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at "serveral floors of parking" we are looking at 2200 sq feet , say 4 times is 88000 sq feet. Thats not enough. :) Back to Baskerville and more drawings !

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650, 000 sq. feet. (proposed)

retail 22000

office 46000

of suits 46000

hotel 92000

reside.252000

--------------------

leaves 192000. at 281 dollars per sq. ft. cost of building .. equals 53 million 9 hundred fifty two thousand dollars to build parking.

Give me some sound judgement...... please! I'm going crazy.

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sb Cox demo dump trucks are going in and out of the back alley, to day,Friday. They can make mince-meat from those buildings in no time. :)

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It looks like they are working the building closest to the law office building. I guess they want to get clear from the attaching wall before full demo takes place.

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It looks like they are working the building closest to the law office building. I guess they want to get clear from the attaching wall before full demo takes place.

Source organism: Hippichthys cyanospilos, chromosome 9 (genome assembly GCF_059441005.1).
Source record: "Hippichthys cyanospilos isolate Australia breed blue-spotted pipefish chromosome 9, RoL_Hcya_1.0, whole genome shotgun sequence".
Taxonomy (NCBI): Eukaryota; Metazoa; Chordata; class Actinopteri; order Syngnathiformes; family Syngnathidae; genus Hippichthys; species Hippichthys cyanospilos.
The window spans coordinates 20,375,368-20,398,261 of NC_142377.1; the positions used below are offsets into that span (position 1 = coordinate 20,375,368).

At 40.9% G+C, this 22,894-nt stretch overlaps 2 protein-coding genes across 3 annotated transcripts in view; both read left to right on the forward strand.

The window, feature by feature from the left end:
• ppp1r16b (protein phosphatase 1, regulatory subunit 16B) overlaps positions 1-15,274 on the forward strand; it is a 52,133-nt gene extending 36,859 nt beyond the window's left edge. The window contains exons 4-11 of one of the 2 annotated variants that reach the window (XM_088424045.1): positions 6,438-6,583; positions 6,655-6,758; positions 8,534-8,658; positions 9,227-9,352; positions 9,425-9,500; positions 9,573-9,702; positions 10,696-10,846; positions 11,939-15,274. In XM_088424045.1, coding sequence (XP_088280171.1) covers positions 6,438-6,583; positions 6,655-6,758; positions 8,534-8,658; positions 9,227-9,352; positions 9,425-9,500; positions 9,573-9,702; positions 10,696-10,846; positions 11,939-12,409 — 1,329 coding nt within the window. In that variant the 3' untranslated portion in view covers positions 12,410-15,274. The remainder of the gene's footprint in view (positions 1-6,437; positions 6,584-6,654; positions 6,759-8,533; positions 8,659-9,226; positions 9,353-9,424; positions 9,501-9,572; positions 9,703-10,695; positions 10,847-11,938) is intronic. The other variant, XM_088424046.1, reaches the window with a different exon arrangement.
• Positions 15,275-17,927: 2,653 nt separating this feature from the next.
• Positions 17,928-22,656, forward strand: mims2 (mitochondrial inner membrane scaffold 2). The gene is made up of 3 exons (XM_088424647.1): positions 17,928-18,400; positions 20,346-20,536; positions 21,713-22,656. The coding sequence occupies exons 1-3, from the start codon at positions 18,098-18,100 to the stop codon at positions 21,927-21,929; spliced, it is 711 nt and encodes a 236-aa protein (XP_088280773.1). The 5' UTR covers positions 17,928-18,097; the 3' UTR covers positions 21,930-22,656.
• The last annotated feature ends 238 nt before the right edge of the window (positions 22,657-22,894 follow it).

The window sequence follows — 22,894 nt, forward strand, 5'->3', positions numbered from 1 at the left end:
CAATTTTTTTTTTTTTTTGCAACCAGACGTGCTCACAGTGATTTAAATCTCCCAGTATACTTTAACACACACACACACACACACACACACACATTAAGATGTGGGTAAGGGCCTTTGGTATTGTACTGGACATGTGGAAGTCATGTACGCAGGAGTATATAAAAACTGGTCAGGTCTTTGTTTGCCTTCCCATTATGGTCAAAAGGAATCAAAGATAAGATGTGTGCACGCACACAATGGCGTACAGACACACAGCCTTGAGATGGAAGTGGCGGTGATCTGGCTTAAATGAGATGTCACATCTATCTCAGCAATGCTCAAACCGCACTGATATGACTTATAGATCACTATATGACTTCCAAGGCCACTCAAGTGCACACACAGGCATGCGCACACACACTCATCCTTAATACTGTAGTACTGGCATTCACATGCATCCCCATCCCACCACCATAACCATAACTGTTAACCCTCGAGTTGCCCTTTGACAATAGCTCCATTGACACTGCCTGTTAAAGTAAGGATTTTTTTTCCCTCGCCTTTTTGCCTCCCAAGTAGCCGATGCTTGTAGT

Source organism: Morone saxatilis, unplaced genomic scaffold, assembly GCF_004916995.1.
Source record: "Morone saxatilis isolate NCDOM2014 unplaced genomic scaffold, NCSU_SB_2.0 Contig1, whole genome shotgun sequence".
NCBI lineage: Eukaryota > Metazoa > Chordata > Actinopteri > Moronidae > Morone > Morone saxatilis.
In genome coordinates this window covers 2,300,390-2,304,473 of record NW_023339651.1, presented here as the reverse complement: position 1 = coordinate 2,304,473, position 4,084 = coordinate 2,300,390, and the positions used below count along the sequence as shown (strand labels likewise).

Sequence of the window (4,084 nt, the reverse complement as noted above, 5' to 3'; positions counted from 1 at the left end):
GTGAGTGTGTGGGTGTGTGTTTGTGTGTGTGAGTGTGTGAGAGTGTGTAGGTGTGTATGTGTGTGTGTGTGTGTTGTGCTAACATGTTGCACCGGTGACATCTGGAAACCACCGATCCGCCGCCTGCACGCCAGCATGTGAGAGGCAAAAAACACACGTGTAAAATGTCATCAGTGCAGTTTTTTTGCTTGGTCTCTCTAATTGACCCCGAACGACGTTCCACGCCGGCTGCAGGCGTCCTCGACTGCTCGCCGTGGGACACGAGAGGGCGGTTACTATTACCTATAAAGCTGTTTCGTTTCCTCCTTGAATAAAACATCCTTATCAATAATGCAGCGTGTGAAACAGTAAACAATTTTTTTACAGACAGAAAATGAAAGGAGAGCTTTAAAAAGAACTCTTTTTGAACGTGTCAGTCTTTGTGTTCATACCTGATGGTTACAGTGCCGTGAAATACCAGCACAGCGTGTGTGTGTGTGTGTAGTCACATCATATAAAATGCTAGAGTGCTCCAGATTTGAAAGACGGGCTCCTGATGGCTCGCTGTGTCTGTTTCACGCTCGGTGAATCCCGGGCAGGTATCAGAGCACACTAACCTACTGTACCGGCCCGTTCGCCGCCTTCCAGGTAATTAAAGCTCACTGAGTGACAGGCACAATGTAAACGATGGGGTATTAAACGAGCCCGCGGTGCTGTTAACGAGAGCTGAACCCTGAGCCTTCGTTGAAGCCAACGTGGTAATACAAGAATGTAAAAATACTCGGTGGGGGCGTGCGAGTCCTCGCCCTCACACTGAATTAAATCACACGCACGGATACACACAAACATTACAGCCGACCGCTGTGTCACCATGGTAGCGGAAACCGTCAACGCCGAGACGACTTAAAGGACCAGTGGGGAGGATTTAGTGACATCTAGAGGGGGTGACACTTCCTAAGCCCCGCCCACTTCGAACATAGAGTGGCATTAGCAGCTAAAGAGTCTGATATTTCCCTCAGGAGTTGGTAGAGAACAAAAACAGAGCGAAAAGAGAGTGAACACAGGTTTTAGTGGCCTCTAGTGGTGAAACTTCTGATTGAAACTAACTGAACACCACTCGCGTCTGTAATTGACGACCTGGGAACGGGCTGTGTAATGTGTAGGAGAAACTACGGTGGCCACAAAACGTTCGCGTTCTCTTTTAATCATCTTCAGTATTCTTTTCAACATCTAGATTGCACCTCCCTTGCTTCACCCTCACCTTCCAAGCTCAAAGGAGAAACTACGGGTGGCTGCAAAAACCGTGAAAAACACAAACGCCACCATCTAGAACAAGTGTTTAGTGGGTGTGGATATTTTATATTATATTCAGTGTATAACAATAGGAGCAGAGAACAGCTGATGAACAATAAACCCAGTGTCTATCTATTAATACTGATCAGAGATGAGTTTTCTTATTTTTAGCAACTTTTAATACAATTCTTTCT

Yup, since those 3 buildings next door are still in use. So I think I am reading all this correctly (and I know the theory is sound also, having had it pounded in my head) that there is a 192,000 sf parking garage going in on the base of this... and it has a 22,000 sf footprint. That would be a 8 or 9 story or so parking deck, then the office and residential. With ground floor retail, you could be looking at the deck ending up at the 10th story. That isnt unusual in places with high water tables. Does anyone know if there is plans to go further down under the existing buildings and bury some more levels of the parking? That would make the most sense to me... if you have to either drive up or down 4 floors, as opposed to up 8. Going further with this... if you look at the rendering there is a significant architectural break at about the 10th story... this could be consistent with the end of the parking deck and the beginning of the 'usable' floor space.